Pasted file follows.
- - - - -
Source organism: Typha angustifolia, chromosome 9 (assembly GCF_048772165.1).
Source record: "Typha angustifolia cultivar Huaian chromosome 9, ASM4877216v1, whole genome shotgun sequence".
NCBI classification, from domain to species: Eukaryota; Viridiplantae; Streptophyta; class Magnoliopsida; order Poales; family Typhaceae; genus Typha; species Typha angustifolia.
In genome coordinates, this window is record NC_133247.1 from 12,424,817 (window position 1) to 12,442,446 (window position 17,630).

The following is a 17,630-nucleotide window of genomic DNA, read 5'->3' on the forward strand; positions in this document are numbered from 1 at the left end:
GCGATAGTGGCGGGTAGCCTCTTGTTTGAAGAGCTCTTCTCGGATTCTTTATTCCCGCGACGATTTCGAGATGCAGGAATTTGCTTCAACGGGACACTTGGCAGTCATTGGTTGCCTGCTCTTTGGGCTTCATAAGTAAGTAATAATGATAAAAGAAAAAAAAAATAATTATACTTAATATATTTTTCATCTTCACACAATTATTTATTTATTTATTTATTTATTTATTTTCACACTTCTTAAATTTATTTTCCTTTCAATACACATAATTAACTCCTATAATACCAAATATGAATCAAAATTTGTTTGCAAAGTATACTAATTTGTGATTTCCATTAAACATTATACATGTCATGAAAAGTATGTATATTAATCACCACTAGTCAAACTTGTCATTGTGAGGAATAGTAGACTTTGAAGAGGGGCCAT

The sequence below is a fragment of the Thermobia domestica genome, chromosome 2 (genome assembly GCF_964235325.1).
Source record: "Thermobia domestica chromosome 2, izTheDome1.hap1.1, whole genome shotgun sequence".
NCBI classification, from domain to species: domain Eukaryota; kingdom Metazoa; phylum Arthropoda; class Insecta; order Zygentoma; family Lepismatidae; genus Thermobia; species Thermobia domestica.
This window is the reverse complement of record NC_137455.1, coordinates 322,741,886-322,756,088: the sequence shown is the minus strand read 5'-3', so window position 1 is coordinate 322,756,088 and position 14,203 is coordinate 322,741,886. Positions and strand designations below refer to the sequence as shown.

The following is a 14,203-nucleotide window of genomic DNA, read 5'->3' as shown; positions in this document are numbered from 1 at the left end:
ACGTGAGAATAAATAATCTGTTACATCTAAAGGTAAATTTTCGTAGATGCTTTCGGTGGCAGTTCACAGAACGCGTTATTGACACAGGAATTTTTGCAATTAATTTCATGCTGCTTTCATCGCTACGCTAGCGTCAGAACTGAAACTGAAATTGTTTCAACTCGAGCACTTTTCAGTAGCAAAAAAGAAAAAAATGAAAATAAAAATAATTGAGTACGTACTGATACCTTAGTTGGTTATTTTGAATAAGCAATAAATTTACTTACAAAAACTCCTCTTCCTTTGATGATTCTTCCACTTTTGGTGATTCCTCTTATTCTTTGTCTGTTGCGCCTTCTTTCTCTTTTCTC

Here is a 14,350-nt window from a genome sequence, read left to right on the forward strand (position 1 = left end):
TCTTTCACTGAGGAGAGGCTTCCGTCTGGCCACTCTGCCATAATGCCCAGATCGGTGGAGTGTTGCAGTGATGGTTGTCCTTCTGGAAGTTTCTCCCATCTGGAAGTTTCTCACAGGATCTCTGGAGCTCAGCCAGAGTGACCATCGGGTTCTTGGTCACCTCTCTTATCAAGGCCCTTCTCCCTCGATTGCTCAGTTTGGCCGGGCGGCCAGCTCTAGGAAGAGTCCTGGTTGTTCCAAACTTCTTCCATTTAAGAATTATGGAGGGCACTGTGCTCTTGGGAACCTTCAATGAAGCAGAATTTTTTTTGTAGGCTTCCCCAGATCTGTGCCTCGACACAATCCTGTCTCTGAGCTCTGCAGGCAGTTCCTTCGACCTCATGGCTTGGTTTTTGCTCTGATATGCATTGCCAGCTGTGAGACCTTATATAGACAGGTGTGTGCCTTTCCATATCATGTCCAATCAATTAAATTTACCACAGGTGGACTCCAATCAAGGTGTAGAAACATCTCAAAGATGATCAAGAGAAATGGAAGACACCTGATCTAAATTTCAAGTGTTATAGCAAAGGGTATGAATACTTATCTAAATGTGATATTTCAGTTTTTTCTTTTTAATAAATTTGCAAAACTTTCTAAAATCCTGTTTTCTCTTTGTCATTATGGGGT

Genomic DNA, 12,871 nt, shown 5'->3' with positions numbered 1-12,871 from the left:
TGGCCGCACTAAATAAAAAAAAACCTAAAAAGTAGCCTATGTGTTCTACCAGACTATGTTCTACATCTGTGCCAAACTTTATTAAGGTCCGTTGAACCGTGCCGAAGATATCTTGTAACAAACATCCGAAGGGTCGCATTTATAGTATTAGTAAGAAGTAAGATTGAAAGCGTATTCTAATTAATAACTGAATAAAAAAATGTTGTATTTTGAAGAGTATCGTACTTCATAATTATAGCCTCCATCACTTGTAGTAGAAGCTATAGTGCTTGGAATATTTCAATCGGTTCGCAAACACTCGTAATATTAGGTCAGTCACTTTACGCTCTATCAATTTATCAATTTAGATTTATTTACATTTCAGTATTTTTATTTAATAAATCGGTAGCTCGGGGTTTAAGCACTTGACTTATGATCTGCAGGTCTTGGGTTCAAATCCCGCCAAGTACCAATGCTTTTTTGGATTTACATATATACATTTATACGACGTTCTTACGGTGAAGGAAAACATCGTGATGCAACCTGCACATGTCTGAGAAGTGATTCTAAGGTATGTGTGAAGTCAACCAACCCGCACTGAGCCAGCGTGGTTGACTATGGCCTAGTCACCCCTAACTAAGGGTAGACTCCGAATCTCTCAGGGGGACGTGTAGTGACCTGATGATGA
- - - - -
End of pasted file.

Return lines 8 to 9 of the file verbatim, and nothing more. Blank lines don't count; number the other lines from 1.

Source record: "Thermobia domestica chromosome 2, izTheDome1.hap1.1, whole genome shotgun sequence".
NCBI classification, from domain to species: domain Eukaryota; kingdom Metazoa; phylum Arthropoda; class Insecta; order Zygentoma; family Lepismatidae; genus Thermobia; species Thermobia domestica.